A puzzling and contentious virus found in both farmed and wild salmon in B.C. waters doesn’t negatively impact the performance of sockeye salmon, a new laboratory study suggests.

The physical fitness of wild Pacific sockeye salmon remained stable despite being infected with piscine orthoreovirus (PRV-1), which is common in West Coast waters, said Yangfan Zhang, a researcher at the University of British Columbia (UBC).

“We saw little to no effect on sockeye salmon’s respiratory fitness after PRV infection, and minimal impacts on their ability to sustain the vigorous activity needed to migrate, catch prey and avoid predators,” said Zhang, one of the study’s lead authors.

The nine-week laboratory study detected limited differences between PRV-infected sockeye and a control group injected with a salt solution.

The findings reflect a similar investigation with PRV-infected farmed Atlantic salmon commonly raised on fish farms on the West Coast published in 2019, Zhang said.

In Norway, a form of PRV-1 has been tied to the infectious disease Heart and Skeletal Muscle Inflammation (HSMI), which can cause a mortality rate of approximately 20 per cent in farmed salmon. Reports of a HSMI-like disease have also been reported in farmed Atlantic salmon in Scotland and Chile.

Many sockeye salmon stocks are collapsing, and conservationists worry pathogens amplified by fish farms are an added stress. Photo by Scott Hinch, courtesy of UBC

The virus has raised conservation concerns, as it is exchanged between farmed and wild salmon — and many B.C. stocks, especially Fraser River sockeye and chinook runs, are near collapse. Last month, the federal government formally announced the closure of 60 per cent of commercial and First Nations communal fisheries in a dramatic move to try and protect Pacific salmon.

Yet in Canada, while PRV is prevalent in farmed salmon, HSMI is not, and the B.C. form of the virus has failed to trigger the disease or fish death in the experiments, said Fisheries and Oceans Canada (DFO) scientist and study co-author Kyle Garver.

A puzzling and contentious virus found in both farmed and wild salmon in B.C. waters doesn’t negatively impact the performance of sockeye salmon, a new laboratory study suggests. #WildSalmon #BCSalmon

“The virus reaches high viral load in those fish, but it did not cause any clinical or pathological signs of disease in Sockeye,” he said.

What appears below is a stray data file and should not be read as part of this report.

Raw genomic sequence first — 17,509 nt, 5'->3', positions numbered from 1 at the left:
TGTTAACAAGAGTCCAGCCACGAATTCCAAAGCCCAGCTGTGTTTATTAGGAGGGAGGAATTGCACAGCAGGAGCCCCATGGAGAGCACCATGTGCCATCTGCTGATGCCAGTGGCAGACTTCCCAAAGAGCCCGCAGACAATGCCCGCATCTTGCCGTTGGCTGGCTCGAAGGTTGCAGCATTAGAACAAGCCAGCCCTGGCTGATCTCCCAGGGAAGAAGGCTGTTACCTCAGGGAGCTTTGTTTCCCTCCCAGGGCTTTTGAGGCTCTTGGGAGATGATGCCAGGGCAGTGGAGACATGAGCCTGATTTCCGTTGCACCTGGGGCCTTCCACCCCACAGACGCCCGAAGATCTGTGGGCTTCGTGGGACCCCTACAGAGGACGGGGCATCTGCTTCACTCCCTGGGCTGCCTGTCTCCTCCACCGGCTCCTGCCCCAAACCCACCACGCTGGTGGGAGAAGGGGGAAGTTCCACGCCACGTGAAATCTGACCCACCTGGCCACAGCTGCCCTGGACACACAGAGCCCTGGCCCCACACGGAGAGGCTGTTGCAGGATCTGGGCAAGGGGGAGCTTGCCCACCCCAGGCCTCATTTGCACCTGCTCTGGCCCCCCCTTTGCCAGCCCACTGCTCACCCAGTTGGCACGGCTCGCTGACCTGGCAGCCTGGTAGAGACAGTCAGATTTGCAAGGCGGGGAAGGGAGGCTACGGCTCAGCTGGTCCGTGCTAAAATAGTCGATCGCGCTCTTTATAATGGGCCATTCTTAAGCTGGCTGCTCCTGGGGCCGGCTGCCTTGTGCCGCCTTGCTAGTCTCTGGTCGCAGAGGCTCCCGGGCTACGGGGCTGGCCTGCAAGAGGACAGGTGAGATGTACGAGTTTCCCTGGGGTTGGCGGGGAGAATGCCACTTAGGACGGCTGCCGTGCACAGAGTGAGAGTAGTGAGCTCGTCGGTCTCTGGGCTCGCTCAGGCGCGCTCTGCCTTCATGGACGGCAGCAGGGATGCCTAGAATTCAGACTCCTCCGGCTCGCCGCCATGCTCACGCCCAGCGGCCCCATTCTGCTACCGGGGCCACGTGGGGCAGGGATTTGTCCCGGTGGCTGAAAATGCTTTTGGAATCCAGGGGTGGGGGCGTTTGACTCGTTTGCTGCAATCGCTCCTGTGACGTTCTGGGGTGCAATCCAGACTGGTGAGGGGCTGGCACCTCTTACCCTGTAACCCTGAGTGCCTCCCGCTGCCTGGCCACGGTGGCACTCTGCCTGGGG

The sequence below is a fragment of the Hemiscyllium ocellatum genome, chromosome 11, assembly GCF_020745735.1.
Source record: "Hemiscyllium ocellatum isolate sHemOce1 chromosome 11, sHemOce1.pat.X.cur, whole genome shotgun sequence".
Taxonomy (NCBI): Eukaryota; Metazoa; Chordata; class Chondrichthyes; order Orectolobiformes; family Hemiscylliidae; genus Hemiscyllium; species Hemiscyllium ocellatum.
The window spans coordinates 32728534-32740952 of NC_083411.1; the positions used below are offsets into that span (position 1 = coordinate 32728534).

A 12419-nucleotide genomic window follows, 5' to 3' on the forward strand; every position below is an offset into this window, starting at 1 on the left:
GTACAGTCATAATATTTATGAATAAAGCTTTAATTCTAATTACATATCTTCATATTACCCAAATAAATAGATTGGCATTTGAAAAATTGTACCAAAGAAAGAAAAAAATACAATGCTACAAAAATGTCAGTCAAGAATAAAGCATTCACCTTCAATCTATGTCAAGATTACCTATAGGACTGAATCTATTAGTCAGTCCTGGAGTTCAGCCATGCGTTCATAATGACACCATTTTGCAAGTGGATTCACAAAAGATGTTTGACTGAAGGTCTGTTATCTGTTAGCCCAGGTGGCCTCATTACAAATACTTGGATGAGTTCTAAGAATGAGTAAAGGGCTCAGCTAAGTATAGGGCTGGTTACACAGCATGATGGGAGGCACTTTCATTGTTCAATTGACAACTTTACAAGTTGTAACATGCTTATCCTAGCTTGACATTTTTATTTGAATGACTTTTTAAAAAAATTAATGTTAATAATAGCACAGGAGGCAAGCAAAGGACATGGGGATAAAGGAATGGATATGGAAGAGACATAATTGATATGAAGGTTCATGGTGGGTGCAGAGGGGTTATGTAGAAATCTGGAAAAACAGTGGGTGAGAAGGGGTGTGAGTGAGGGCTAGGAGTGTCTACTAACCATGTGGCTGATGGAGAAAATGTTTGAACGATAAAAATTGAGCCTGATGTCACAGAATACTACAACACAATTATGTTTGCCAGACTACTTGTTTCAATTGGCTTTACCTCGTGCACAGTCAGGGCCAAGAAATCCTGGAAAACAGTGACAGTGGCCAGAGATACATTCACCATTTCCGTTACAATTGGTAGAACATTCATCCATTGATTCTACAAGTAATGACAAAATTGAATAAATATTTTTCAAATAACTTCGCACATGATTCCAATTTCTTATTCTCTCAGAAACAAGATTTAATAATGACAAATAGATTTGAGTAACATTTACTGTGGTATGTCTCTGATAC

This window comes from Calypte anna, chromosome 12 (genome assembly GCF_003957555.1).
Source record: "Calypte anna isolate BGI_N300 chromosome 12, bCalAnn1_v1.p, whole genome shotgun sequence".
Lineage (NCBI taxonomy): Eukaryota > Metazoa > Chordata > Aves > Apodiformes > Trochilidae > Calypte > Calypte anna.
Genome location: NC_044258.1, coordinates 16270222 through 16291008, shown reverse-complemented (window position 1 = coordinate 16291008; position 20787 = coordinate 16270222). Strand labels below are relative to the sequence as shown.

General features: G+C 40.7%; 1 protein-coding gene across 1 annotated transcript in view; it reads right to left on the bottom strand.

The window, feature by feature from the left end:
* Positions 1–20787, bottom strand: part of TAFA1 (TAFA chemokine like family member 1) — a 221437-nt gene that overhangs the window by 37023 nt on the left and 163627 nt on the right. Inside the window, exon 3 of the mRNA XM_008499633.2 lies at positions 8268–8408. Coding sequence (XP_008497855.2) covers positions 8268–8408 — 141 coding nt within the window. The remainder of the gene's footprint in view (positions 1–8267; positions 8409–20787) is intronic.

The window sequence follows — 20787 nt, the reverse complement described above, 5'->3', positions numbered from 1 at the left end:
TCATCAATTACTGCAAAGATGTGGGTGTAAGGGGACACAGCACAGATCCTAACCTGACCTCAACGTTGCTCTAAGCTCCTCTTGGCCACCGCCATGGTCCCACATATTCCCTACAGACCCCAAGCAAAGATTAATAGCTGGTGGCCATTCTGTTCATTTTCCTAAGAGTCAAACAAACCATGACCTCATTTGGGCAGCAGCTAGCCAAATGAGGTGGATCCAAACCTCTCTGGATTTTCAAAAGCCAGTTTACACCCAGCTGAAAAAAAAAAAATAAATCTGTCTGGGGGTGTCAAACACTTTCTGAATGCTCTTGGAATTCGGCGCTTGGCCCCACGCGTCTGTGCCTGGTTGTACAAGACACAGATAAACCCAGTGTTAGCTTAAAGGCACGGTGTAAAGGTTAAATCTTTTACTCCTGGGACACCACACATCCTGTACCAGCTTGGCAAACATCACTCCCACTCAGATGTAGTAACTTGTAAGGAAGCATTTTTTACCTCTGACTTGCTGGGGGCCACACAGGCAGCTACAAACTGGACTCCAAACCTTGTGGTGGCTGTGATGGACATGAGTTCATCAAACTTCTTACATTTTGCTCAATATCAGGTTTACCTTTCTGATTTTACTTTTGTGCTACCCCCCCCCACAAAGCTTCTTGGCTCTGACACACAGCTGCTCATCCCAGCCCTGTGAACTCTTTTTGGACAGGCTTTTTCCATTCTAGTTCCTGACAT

The research focused on PRV's respiratory effects on sockeye as they migrate near salmon farms. The study suggests PRV is not always associated with harmful impacts of disease.

However, the key mystery remains of why PRV causes disease and mortality in Atlantic salmon in Norway, or other regions, differently than it does in B.C., Garver said.

“We’re trying to get really get at the causative factors needed to have PRV-associated disease,” Garver said.

Not only are there different sub-groups of PRV-1, but the genetic differences between salmon and varying environmental conditions may also play a role.

Some research indicates PRV is a factor causing jaundice or anaemia in farmed chinook salmon, as well as inflammatory lesions in the heart and skeletal muscle in Atlantic salmon in B.C.

However, PRV's association with the jaundice anemia is unclear, and studies are taking place to determine if the virus is, indeed, the cause for the syndrome, Garver said.

The new study supports DFO’s finding last October that PRV associated with fish farms in the Discovery Islands poses minimal risk to migrating wild salmon.

However, fish farm opponents criticized DFO for the lack of research around the cumulative effects of pathogens and parasites from aquaculture sites on wild salmon and the need to study PRV and its links to disease in wild salmon populations in the marine environment.

In December, federal Fisheries Minister Bernadette Jordan announced her decision to phase out salmon farms in the Discovery Islands — located along a critical migratory path for wild salmon — by July 2022.

The recent study tested a total of 400 sockeye salmon at the DFO Pacific Biological Station in Nanaimo on Vancouver Island.

In addition to the infected salmon and the healthy control group, a third set of fish were injected with the more virulent infectious hematopoietic necrosis virus (IHNV) in a separate positive-control study.

None of the salmon died as a result of the PRV infection, but 30 per cent of the fish infected with IHNV did.

The findings by researchers at UBC, DFO and the Ministry of Agriculture, Food and Fisheries are published in BMC Biology.

Rochelle Baker / Local Journalism Initiative / Canada’s National Observer

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In 2006 I picked up 60 dead salmon off the shoreline of my summer cottage on Harrison Lake in British Columbia. It was July. The SOCKEYE salmon never appeared in July in the years before. They were all dead and had open sores on their bodies but otherwise appeared perfectly healthy. This event occurred yet again in a following year with the exact same result. I burned the dead fish on the shoreline. My researched convinced me that they had died as a result of the virus infection.

Post Script: Did the injected fish proceed in normal environmental conditions and migrate at the appropriate time to the spawning streams? It seems the virus, amongst other things, caused the salmon to spawn far to early in the season. It is important to note that DFO is, amongst it's mandates, responsible for salmon farming as well as wild fish. History has demonstrated to many of us concerned citizens that DFO should not sponsor these sorts of studies as they are too easily challenged by other independent studies every time.